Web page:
Breaking a Taboo

PARIS/BERLIN | | frankreich

PARIS/BERLIN (Own report) - Paris is protesting Germany's growing economic hegemony over the EU with unusual bluntness. France's finance minister declared in a newspaper interview that, for years, Berlin has been forcefully implementing its export offensive at the expense of other Euro countries. As can now be seen in Greece, this German trade surplus is pushing these countries into a crisis and may be unsustainable for them in the long run. After years of cutting wages and social welfare services, Berlin should consider boosting its domestic demand. The German government is resolutely rejecting these French demands, which are supported by other Euro countries and thereby exacerbating the dispute. When the German finance minister presented his plan for a European Monetary Fund in Brussels on Monday, which would pressure other Euro countries to follow the German example of austerity measures, he was met with resistance. With its austerity measures, Germany would like to be able to continue to economically compete with the world powers and forge itself a sufficient economic foundation to be a world power.

German Export Offensive

French criticism, termed by the business press as "unusually blunt" [1], is focused on Germany's export offensive over the past few years. To increase its exports, Berlin has adopted a policy of low wages and cuts in social welfare expenditures, which successfully cut production costs significantly in relationship to other Euro nations, thereby promoting German exportation. The German trade surplus has risen sharply, particularly in relationship to southern Euro nations, for example Greece, (german-foreign-policy.com reported [2]) but also Spain. In 2008, the Spanish deficit in trade with Germany reached 22 billion Euros, a minus that was attenuated a bit through tourism, but Spain still maintains a larger industrial deficit toward Germany. The business press clearly says that Berlin's export offensive has contributed to Greece's crisis. In one commentary in January, one reads that since the German "work force is contented with low wages, the export steamroller is again bowling over its European rivals".[3]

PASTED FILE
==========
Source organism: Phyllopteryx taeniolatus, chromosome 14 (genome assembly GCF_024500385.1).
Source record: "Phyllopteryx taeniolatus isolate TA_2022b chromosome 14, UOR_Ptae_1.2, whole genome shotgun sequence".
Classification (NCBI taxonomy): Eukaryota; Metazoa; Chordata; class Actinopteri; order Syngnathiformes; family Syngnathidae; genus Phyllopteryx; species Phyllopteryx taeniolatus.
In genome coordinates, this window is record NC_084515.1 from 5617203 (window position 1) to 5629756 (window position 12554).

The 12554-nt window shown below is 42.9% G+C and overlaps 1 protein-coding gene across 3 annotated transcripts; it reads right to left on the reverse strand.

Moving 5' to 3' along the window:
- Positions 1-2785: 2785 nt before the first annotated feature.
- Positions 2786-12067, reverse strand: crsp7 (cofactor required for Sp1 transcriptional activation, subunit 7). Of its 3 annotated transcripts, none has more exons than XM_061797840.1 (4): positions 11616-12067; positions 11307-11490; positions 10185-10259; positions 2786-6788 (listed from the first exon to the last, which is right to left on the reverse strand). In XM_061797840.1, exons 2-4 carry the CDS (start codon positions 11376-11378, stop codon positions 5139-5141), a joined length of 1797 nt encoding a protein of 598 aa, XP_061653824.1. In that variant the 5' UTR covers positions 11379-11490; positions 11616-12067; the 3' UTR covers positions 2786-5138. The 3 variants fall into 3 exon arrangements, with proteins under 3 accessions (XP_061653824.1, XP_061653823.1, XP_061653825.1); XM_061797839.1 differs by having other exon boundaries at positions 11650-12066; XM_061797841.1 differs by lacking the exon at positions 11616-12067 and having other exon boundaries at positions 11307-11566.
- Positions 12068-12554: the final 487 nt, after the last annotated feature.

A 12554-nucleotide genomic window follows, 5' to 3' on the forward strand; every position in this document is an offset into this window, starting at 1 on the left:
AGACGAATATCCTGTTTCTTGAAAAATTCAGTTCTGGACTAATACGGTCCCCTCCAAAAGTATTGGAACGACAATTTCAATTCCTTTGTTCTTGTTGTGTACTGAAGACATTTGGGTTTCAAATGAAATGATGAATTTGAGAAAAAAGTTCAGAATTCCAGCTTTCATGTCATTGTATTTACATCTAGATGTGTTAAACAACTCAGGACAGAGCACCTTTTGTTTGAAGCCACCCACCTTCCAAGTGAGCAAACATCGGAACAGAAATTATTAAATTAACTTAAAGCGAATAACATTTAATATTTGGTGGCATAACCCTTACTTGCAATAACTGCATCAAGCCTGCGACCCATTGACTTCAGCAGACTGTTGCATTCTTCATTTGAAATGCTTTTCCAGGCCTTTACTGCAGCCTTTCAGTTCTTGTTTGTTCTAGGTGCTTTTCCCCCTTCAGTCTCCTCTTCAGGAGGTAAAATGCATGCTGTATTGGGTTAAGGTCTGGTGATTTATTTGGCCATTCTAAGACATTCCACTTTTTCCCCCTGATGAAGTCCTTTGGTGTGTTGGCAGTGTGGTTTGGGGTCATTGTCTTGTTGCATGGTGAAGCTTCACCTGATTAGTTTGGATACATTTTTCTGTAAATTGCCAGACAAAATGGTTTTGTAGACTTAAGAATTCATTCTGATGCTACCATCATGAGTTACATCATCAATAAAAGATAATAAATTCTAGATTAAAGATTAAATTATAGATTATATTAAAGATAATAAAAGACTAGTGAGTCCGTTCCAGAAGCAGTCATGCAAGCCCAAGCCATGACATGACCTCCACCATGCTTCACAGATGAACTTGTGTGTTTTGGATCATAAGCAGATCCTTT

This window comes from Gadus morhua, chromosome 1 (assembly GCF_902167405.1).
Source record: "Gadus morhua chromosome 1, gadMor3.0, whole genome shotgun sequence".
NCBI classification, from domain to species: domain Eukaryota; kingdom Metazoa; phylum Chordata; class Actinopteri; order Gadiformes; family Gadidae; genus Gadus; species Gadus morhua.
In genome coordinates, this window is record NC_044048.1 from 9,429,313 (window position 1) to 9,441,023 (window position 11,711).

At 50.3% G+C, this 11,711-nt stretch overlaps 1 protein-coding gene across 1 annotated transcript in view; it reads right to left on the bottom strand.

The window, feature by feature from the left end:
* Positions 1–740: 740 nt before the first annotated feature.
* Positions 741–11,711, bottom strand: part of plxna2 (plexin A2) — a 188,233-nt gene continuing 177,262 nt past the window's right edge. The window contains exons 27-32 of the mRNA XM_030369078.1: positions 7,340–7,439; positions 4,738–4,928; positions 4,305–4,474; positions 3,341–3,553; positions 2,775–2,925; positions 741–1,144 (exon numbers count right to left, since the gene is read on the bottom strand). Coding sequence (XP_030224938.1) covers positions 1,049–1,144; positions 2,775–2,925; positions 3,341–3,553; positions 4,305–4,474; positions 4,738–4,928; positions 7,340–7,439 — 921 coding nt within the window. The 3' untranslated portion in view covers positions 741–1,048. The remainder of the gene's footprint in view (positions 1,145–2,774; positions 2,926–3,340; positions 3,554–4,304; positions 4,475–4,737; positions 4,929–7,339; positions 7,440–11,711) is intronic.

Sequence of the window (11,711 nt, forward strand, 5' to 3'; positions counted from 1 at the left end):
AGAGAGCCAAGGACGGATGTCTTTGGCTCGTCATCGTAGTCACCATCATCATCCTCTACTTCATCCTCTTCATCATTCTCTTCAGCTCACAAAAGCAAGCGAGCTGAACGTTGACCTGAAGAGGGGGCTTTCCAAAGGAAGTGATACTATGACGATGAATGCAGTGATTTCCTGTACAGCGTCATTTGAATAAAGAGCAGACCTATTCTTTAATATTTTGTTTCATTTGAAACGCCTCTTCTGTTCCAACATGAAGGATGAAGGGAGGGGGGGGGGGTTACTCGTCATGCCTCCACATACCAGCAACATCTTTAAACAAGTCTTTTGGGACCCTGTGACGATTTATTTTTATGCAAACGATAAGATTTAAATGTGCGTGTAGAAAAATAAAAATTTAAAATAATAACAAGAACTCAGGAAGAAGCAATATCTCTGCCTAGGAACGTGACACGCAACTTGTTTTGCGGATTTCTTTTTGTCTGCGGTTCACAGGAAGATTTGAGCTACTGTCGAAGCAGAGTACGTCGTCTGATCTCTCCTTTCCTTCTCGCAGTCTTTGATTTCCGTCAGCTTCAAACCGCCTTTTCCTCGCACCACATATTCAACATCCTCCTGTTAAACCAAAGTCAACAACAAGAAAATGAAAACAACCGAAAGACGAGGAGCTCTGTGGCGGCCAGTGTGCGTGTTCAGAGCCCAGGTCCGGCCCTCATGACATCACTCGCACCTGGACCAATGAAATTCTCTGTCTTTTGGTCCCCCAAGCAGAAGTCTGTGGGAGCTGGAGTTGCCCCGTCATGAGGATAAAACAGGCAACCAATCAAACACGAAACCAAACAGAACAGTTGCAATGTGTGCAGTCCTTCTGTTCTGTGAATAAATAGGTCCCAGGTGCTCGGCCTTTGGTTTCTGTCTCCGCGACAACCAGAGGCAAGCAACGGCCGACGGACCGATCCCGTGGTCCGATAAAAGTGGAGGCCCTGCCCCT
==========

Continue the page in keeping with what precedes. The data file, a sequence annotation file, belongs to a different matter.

"Not a Sustainable Model"

With the crisis in 'Greece, the imbalance within the Eurozone is taking on such proportions that Paris feels compelled to publicly express its criticism. As the French Minister of Finance, Christine Lagarde, expressed in an interview, published in the Financial Times, Monday, Berlin has to boost its internal demand; this could help those countries that have a strong trade deficit toward Germany, to again become competitive and balance their national budgets. She doubts if the German austerity policy "is a sustainable model for the long term and for the whole of the group" of Euro nations. "It cannot just be about enforcing deficit principles," she said.[4] In fact, German export success is, to a large extent, due to countries, such as France, currently concentrating less on exports and more on enhancing the internal demand - and therefore also promoting the sale of German commodities.

Imbalance

The Financial Times notes that the finance minister's comments "break a longstanding taboo between the French and German governments" to speak about macroeconomic imbalances inside the Eurozone - an imbalance that reaps record exports for Germany and a serious crisis for the southern Euro nations.[5]

Early Warning Report